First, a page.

Thanks to an increase in workforce mobility and a shrinking labor pool, sourcing quality talent—the kind that works hard and stays loyal—is hard to find and harder to keep.
The trick to scooping up all-star staff is to differentiate. If you’re doing what everyone else is doing, candidates (and customers) have no reason to pick you.
Today we’re talking about an under-utilized differentiation strategy: your restaurant employee onboarding process. If this process is supported by the right tools and the right people, an effective employee onboarding system can work double duty, incentivizing applicants and then orientating them to what it means to work at your restaurant.
First up, we’ll tackle some terminology.
What is a competitive advantage?
Those of you with a business background will likely have heard the term “competitive advantage” tossed around in the classroom, but for the rest of us, here’s a simple and straightforward definition from The Balance:
“A competitive advantage is what makes an entity’s goods or services superior to all of a customer’s other choices.”
It can be helpful to think of your restaurant’s competitive advantage as its “it factor”—that quality or thing that puts the business a cut above the rest.
To gain competitive advantage in the restaurant industry requires careful consideration of your benefits, your target market, and your competitors; the more you learn, the more you’ll see your advantage taking shape. It might be that you edge out the competition through offering an inventive food combination, unique decor, or lightning-fast service, but seldom if ever do restaurateurs put “employee onboarding” up for debate… which means big opportunity for you to take the road less traveled and reap the rewards.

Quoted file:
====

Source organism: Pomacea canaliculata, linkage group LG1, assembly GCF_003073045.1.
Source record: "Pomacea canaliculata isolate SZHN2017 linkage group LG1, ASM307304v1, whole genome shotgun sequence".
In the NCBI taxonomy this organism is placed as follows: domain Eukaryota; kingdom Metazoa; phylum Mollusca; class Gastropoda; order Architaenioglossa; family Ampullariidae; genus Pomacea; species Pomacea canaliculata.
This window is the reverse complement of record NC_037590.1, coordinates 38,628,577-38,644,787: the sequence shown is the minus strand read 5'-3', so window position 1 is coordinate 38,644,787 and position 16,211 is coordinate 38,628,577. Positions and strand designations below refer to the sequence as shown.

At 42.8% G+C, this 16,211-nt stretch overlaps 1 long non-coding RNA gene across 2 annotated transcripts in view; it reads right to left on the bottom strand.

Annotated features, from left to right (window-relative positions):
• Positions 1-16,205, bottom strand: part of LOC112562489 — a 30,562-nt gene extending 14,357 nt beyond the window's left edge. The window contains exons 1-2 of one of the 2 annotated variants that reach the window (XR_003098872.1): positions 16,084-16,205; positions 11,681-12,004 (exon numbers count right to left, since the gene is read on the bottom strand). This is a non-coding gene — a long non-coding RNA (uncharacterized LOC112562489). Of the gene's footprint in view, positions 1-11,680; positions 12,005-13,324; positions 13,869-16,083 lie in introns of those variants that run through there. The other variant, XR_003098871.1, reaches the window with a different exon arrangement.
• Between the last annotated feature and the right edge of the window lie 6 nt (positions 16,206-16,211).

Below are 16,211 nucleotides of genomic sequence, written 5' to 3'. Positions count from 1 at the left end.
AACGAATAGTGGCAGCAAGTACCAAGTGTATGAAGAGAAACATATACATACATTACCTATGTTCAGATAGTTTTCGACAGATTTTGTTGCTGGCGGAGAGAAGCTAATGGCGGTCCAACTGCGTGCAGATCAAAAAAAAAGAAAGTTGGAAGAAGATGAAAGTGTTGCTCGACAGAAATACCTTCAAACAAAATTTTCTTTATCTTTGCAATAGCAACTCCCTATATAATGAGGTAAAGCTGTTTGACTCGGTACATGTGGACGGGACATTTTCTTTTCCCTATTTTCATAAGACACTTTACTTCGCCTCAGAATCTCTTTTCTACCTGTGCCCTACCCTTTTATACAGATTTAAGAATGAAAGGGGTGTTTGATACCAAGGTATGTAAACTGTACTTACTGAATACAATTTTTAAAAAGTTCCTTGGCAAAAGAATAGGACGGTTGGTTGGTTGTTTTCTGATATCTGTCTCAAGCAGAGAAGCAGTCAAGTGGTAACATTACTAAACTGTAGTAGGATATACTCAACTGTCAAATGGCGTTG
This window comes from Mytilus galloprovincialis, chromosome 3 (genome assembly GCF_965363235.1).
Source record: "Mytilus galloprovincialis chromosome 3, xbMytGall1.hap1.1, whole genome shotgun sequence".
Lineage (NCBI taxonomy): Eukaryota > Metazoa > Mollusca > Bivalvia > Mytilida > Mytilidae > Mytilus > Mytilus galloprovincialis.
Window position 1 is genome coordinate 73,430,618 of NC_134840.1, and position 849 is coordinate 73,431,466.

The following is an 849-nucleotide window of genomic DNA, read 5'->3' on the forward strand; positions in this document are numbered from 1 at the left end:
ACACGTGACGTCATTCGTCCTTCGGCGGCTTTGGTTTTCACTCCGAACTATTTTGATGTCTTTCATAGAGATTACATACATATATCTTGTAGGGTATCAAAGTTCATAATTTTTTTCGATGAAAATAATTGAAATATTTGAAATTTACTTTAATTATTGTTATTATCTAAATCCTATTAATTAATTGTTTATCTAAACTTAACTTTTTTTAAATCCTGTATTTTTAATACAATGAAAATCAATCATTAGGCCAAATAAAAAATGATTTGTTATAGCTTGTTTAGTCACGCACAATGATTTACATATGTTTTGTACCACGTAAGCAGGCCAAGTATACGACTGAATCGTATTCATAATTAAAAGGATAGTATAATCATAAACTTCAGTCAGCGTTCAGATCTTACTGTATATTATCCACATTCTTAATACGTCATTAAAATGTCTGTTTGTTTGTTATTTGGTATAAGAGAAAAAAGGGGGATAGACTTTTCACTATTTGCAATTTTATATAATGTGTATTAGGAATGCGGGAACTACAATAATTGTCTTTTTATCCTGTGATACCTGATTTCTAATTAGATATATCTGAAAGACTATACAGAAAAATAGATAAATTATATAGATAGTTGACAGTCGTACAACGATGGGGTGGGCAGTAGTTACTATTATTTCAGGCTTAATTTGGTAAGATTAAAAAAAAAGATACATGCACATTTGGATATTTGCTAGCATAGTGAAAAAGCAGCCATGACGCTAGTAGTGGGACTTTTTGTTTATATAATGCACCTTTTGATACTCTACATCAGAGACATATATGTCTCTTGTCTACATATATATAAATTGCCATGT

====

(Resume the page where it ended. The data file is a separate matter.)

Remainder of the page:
Before we unpack what this means in practice, let’s turn our attention to a specific branch of restaurant employee onboarding: strategic onboarding.
For more on staff retention plus menu trends and more, download the 2019 State of the Restaurant Industry Report.
What is strategic onboarding?
Strategic onboarding one-ups its conventional, mostly administrative counterpart by spanning the entirety of an employee’s time with the restaurant… not just the first few weeks. As long as a staff member is on your squad, there will be opportunities for upskilling, development, and growth.
In her article detailing the inner workings of a restaurant training tree, fellow Upserve Insider Christine Leuders touched on the importance of strategic onboarding:
“Training never really ends. Once individuals have gone through the training process, keep up with the learning process. Training and teaching go hand-in-hand and need to be done on a daily basis no matter how long a person is with the company.”
This ongoing commitment to training and teaching is the spirit of strategic onboarding, and while it might sound like a no-brainer to you, there is evidence to suggest restaurateurs are lacking in this regard. In a recent workplace happiness study at 7shifts, the amount of training employees received (whether through hands-on training from management or by participating in an external course) was positively correlated with how satisfied they were in their jobs and how likely they were to stay. Similar results emerged from Jobvite’s 2018 Job Seeker Nation study: 30 percent of job seekers left a job within the first three months, and 36 percent of these individuals stated “a lack of proper onboarding” as the reason behind their decision.